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Study examines effect of COVID-19 on Ontario’s women techpreneurs

Covero of Pandemic Effect Report on Ontario technpreneurs

In efforts to understand and recover from the impacts of COVID-19, we can now turn for guidance to a new study partly involving OCAD University that details the particular toll being taken on female techpreneurs, revealing their top three concerns: business instability, burnout and social distress.

Pandemic Effect: Exploring COVID-19’s Impact on Women/Womxn-led Digital Media Businesses In Ontario is based on the results of an online survey completed by 28 Ontario women between July and November 2020 who run small businesses offering digital media services, content creation, platforms and/or products. They represent about 11 per cent of the approximately 250 women-owned digital media companies in Ontario, out of a total of 929.

The study was funded by the Ontario Creates Business Improvement Program and spearheaded by the CFC Media Lab’s Fifth Wave Initiative, which supports women entrepreneurs in Southern Ontario. The research design and execution partners were government policy advisor Nordicity, and OCAD U’s Super Ordinary Lab, which explores meaningful technological innovation using foresight techniques and qualitative research methodologies. Lab director and Faculty of Design professor Suzanne Stein led a team in developing the research project’s online survey.

The experiences and insights these women shared reflect the gaps, challenges and opportunities that characterize the province’s digital media ecosystem under duress from COVID-19. Among the notable findings is that 68 per cent said the pandemic had slowed or halted their ability to do business.

Regarding their companies’ fiscal health, 29 per cent said they may need to lay people off or were in dire straits; however, the good news was that for half, nothing has changed, while 21 per cent reported being ahead of the game.

The participants’ top three concerns about COVID-19’s impact on their businesses were: a loss of business development opportunities; contract cancellations or delays; and being unable to perform their job.

Trends and drivers

The survey data also revealed the top concerns the women had about the general impacts of COVID-19 today, and in three years from now. These concerns were categorized into “trends and drivers”, or types of disruptive forces, and were placed into one of six overarching categories: social, technological, economic, environmental, political values. Of greatest concern in 2020 was: 1) stress and mental health; 2) physical distancing; and 3) loss of work/life boundaries. One and three stayed the same in their projections for 2023, while they forecasted their second-biggest concern to be anti-racism awareness.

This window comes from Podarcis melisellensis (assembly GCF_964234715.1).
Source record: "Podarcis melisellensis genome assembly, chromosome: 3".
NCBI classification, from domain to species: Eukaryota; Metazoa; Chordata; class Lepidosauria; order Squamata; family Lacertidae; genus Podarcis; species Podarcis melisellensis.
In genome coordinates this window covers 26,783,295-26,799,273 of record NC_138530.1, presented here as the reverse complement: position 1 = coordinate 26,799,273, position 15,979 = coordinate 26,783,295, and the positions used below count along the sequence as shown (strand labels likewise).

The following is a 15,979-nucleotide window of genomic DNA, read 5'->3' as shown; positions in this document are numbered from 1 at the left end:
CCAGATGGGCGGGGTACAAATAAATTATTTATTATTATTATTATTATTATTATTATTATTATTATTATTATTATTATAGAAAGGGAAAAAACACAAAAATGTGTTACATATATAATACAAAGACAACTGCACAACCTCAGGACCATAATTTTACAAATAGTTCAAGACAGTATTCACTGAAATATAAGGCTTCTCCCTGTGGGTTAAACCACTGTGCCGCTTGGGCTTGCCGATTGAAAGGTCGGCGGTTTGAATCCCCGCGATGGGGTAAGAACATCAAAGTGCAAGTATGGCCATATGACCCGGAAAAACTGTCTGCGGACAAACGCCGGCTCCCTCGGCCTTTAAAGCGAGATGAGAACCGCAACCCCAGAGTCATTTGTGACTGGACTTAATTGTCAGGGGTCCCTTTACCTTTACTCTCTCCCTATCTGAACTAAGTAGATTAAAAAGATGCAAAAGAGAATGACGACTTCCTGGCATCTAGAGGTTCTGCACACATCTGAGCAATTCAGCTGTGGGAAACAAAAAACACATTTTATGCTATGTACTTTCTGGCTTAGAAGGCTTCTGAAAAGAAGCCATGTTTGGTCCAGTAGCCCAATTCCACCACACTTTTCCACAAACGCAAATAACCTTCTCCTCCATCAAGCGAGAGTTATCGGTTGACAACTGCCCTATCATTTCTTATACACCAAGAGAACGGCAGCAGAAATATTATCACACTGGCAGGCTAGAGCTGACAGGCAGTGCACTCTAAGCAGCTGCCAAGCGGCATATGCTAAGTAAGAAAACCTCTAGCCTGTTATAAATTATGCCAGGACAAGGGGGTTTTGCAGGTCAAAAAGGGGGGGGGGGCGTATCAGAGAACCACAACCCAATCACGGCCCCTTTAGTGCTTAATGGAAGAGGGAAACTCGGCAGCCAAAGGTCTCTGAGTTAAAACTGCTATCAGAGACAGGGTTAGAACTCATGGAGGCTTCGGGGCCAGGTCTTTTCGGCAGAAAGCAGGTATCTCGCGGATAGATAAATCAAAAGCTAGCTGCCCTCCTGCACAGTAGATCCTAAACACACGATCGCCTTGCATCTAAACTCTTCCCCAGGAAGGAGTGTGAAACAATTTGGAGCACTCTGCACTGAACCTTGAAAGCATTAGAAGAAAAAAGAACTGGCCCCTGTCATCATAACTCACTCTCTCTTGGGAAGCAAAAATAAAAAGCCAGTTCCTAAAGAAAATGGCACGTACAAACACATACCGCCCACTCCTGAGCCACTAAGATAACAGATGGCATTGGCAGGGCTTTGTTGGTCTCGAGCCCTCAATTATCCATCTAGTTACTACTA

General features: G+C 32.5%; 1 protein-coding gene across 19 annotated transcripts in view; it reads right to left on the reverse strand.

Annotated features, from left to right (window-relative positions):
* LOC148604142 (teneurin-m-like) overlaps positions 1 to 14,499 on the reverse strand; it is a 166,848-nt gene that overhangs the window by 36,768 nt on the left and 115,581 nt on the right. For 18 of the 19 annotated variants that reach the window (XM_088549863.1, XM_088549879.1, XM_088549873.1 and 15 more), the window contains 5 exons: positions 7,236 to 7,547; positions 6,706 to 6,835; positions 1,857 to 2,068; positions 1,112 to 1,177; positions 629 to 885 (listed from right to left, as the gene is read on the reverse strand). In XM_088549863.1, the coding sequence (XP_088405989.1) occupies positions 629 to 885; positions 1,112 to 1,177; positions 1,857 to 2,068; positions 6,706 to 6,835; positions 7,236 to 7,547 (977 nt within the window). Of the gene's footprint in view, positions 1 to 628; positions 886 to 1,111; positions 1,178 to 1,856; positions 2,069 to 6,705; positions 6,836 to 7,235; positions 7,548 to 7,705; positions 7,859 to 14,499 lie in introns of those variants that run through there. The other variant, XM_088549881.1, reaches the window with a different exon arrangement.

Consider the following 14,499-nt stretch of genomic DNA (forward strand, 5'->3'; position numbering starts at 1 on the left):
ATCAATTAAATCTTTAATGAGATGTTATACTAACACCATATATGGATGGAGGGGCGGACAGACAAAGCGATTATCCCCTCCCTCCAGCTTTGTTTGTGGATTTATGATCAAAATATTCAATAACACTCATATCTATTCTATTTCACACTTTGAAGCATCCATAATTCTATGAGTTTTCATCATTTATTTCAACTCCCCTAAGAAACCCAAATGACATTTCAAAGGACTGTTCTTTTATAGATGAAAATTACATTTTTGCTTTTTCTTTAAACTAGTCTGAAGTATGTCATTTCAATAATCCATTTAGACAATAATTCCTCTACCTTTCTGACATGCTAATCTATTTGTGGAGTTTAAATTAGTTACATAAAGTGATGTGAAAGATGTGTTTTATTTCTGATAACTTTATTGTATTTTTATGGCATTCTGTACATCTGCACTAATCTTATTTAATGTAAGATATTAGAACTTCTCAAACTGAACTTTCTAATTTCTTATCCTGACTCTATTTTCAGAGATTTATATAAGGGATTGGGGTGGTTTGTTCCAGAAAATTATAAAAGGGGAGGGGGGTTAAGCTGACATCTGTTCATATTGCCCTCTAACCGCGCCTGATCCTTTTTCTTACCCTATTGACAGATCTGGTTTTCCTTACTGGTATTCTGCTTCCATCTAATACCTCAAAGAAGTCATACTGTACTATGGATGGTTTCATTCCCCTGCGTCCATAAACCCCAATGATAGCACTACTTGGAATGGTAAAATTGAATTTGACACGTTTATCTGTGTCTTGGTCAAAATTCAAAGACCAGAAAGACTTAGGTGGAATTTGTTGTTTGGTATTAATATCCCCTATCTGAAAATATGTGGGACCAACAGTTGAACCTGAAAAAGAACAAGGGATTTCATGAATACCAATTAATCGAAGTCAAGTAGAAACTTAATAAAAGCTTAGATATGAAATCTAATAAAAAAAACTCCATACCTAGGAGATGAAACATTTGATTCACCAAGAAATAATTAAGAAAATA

How to turn the corner

As part of the study, 10 of the respondents participated in a workshop in late October where they talked about how COVID-19 has affected their businesses. They also identified several ways to recover and thrive in four key areas: focusing on local opportunities, adjusting their operations, adapting to the more dynamic digital business space, and rethinking human resources.

The dozens of ideas that emerged revealed a consensus around the need to collaborate strategically with partners, foster community and explore new business models. At a second workshop a few weeks later, they discussed their business challenges further and identified ways to deal with their top problem at that point, burnout.

“Pandemic Effects” features a chart with the focus group’s high-impact, high-effort strategies for business resiliency during COVID-19. The insights are organized into six areas: business model and planning; work/life balance; space to support employees; value chain. An appendix features the full list of strategies generated by the participants.

The report concludes: “Collective sense-making in this time of shock should help to reduce the impact and foster new partners and a resilient network of entrepreneurs.”